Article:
Every year, dozens of individuals in the Cape Fear area undergo many hours of training and then dedicate themselves to multiple weeks of public service: a taxing endeavor, literally and figuratively.
These are tax preparation volunteers, the local members of the IRS’ Volunteer Income Tax Assistance (VITA) program, and they maintain tax-prep centers in New Hanover, Brunswick and Pender counties. Many work directly under the VITA program; others are volunteers with AARP’s Tax-Aide program who undergo the same training but operate semi-independently under the VITA umbrella, according to Laura McCabe, a primary trainer and AARP volunteer herself.
There’s still a third cadre: students and faculty members at University of North Carolina Wilmington’s Cameron School of Business, who are also trained under the VITA program.
These VITA-certified tax preparers see different issues related to their location and demographic draw. For instance, McCabe said, AARP volunteers in New Hanover County help many students at UNCW and Cape Fear Community College with their education credit claims.
“Education credits require extra training be-cause it’s complicated: what’s a qualified educational expense and what’s not,” she said.
McCabe said AARP volunteers see many hospitality workers at the tax prep site at the downtown branch library. The number of gig-economy workers has also increased, as has the number of people who are now insured through the Affordable Care Act and must reconcile their premium amount to their income through their tax filing.
In contrast, Brunswick County AARP tax aides see mostly older adults, whose tax issues may relate to those aged 65 and older. One example is the change for 2022 in the Earned Income Credit, said Cindy Tarantino.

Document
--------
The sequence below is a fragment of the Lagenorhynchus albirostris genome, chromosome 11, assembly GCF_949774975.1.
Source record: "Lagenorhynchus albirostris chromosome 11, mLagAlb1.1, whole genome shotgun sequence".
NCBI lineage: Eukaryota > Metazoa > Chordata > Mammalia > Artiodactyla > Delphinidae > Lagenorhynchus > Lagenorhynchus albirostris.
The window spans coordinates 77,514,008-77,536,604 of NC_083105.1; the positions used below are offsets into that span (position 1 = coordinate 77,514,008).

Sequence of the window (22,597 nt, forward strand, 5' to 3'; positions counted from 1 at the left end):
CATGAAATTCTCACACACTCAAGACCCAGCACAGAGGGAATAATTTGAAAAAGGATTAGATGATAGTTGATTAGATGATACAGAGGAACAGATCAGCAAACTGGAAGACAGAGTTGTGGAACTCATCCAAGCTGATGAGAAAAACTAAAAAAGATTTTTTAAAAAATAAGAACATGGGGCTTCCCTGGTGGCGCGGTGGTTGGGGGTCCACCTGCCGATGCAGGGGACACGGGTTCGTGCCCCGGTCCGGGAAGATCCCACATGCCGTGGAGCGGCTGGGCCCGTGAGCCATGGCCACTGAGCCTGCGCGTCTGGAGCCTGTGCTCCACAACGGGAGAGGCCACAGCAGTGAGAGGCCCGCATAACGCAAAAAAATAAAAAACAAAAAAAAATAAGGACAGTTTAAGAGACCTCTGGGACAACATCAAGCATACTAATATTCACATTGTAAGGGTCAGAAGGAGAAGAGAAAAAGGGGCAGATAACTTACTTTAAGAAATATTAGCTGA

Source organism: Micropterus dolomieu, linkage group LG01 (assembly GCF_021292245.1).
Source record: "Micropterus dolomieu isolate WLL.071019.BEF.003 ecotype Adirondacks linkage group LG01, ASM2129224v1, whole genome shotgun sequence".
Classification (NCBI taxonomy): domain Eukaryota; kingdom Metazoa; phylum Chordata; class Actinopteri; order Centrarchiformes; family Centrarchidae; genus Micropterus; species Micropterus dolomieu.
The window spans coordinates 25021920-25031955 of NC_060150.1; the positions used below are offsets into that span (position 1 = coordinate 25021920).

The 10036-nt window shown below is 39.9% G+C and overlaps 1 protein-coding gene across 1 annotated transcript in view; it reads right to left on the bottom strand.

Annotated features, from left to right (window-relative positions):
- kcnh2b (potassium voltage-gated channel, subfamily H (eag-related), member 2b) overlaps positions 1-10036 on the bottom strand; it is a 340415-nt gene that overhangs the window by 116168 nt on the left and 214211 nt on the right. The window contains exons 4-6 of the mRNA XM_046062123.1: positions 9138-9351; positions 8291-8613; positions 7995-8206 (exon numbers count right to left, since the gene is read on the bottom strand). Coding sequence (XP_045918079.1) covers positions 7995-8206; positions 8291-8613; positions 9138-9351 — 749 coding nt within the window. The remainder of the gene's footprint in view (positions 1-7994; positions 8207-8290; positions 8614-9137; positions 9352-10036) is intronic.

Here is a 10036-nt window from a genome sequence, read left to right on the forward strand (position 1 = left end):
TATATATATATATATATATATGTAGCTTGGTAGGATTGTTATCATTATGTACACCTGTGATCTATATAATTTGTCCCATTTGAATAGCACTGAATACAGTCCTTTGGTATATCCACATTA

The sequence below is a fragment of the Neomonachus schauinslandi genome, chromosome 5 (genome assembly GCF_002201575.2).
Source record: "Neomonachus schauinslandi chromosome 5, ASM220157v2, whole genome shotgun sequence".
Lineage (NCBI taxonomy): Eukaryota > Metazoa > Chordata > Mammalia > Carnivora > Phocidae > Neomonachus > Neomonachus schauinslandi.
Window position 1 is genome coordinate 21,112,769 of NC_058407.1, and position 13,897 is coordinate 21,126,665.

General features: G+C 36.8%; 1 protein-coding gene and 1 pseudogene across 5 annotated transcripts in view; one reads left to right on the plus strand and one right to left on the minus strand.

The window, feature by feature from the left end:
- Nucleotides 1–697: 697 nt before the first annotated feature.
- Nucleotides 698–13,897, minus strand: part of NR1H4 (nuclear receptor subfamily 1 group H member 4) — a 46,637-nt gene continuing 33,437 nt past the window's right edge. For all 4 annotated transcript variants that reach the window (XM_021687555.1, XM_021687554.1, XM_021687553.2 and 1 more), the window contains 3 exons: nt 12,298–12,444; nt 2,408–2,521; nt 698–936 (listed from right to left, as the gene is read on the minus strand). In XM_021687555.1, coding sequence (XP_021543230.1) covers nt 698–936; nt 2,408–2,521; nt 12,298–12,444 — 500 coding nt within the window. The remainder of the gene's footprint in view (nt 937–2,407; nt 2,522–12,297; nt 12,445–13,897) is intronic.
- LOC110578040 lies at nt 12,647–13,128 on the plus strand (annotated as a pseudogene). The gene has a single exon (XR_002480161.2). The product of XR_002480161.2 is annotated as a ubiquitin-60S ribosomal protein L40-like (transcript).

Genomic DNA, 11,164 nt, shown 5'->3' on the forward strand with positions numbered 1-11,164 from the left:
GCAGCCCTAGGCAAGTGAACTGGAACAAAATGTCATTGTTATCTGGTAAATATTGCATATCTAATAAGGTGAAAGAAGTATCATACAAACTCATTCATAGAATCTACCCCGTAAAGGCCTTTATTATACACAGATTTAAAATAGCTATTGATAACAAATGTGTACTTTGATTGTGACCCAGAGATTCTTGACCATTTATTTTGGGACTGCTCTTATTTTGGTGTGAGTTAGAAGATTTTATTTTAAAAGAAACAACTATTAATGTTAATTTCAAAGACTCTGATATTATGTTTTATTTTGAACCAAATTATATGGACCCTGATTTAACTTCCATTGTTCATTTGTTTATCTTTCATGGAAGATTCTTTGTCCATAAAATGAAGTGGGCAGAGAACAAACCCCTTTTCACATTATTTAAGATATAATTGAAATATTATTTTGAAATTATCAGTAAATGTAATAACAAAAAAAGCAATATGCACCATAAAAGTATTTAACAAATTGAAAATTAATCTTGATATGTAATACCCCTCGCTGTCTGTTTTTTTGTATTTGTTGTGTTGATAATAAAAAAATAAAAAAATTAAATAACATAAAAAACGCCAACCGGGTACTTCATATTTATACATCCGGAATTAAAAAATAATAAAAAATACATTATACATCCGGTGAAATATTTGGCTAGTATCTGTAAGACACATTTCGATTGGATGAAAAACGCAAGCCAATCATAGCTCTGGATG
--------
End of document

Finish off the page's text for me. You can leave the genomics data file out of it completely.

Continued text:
“If you work or have self-employment income, during the pandemic you could get an Earned Income Credit even if you were 65,” said Tarantino, an AARP tax aide who works at the South-west Brunswick branch library in Carolina Shores. “For 2022, the IRS did away with that, reverting to the pre-pandemic rule that the EIC is only for those under 65.”
Another change for 2022, according to Tarantino: “During COVID, people got a break on their charitable contributions if they were taking the standard deduction. Even if the standard deduction was larger than they could itemize, during COVID the IRS gave people up to a certain number of charitable contributions they could get a deduction for above [the standard deduction]. That has gone away this year; some people are surprised.”
Brunswick County tax aides are trained also to prepare South Carolina tax returns because, Tarantino said, they get clients from both states.
Both McCabe and Tarantino said they are always looking for volunteers, and no accounting background is needed. Volunteers with American Sign Language skills are especially helpful, they said. In New Hanover County, volunteers who speak Spanish could expand VITA tax services in the Latino community.
Tax help at the Cameron School of Business takes a slightly different approach, according to Victoria Hansen, a CPA and accounting faculty member, who heads up the VITA program on campus.
“Our program has both students – graduate and undergraduate – and faculty volunteers,” she said. “It is run differently from the traditional VITA site … in that we are focused on teaching taxpayers how to file their own returns.”
The UNCW volunteers provide taxpayers with a link to free TaxSlayer software, which they use to input their own tax information and prepare their own returns, Hansen said.
For details on sites and times of VITA tax assistance in New Hanover County, visit src.nhcgov.com/526/VITA-Tax-Information. To find an AARP Tax-Aide site in Brunswick County, go to aarp.org/money/taxes/aarp_taxaide
. Details about the pro-gram at Cameron School of Business are at csb.uncw.edu/acg/vita.html